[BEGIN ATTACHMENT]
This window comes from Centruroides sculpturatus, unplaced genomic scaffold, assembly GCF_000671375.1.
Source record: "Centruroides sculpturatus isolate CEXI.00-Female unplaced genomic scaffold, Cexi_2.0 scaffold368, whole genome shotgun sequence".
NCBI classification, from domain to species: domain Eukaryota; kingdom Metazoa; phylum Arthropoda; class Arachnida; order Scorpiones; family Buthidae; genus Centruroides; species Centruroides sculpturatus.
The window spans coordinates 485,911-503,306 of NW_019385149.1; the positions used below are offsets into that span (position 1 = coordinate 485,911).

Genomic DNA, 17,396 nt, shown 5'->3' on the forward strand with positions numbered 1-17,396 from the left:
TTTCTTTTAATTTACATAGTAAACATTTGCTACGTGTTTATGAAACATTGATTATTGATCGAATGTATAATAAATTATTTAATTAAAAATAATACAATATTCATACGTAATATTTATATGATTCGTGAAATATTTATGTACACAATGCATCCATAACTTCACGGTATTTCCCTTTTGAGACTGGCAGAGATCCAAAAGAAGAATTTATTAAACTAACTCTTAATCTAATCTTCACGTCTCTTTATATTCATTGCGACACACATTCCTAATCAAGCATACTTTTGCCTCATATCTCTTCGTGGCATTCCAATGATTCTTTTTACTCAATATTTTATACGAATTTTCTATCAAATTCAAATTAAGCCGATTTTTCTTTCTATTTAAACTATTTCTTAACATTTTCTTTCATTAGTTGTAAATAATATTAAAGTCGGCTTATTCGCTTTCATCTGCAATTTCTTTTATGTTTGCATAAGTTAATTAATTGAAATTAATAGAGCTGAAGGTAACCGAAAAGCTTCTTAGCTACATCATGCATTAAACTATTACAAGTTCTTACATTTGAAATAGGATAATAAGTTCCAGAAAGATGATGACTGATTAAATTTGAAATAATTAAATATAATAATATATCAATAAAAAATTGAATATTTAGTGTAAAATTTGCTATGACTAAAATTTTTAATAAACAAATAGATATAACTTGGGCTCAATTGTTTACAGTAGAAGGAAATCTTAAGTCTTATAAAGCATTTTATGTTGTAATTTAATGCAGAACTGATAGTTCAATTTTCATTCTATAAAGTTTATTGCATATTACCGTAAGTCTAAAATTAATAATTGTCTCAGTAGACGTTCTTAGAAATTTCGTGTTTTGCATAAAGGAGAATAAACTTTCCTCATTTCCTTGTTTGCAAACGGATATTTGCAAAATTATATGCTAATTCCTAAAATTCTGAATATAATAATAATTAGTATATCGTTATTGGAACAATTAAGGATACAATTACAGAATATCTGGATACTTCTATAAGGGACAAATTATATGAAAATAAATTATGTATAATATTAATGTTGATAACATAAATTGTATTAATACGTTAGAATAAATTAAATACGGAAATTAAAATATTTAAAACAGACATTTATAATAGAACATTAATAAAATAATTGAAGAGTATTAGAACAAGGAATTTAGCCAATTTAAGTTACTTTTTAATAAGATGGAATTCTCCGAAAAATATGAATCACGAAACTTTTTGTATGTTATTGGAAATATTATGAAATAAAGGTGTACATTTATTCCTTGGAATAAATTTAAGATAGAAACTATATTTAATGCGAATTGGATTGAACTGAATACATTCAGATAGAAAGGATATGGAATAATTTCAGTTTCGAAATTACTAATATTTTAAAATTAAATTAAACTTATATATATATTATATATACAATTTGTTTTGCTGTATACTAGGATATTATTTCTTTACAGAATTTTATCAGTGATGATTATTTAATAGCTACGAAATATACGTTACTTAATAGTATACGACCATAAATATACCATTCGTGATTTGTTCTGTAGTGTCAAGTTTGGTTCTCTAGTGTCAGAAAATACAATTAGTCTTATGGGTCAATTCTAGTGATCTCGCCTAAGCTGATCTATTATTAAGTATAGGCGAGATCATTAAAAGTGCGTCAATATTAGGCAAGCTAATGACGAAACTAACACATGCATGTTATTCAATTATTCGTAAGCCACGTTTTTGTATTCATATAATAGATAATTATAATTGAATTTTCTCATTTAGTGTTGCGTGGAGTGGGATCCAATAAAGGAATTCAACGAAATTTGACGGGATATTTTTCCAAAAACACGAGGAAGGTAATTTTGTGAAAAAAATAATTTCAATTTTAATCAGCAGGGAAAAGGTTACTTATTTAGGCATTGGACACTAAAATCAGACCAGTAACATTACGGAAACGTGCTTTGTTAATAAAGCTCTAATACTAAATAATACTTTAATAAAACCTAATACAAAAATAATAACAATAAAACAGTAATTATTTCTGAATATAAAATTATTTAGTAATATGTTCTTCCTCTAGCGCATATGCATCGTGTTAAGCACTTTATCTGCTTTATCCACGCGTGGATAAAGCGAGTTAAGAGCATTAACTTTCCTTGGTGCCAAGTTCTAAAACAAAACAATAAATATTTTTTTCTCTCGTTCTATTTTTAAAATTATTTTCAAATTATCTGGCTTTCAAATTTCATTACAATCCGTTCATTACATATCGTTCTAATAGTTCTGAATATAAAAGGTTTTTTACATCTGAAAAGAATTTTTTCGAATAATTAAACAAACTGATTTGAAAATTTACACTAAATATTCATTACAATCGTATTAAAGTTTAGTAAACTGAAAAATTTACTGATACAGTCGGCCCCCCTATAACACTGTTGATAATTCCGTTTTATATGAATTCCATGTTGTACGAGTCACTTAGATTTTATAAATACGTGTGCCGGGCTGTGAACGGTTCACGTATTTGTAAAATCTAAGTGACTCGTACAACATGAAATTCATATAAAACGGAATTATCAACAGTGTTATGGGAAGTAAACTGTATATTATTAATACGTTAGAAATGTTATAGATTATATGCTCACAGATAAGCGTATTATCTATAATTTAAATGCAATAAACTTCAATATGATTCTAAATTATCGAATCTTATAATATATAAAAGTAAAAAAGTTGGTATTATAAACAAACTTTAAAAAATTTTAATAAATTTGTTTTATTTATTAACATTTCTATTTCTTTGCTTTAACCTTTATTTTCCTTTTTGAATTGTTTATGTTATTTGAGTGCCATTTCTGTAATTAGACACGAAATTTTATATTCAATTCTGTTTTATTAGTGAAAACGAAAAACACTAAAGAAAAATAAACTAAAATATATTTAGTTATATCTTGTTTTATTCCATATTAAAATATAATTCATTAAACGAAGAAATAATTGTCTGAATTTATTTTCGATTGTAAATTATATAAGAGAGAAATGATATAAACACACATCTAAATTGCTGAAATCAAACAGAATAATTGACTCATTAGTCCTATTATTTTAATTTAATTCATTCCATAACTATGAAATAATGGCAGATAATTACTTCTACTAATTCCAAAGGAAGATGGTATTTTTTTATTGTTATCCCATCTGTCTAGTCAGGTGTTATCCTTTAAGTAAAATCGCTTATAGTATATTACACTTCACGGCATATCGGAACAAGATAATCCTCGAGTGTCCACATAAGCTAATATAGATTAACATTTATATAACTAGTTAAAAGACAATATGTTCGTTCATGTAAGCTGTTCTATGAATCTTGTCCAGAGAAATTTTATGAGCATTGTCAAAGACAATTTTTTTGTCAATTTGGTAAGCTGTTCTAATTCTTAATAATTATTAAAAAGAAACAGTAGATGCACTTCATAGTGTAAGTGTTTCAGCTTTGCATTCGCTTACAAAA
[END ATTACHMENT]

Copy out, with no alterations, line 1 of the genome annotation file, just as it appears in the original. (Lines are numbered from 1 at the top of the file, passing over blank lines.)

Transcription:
This window comes from Centruroides sculpturatus, unplaced genomic scaffold, assembly GCF_000671375.1.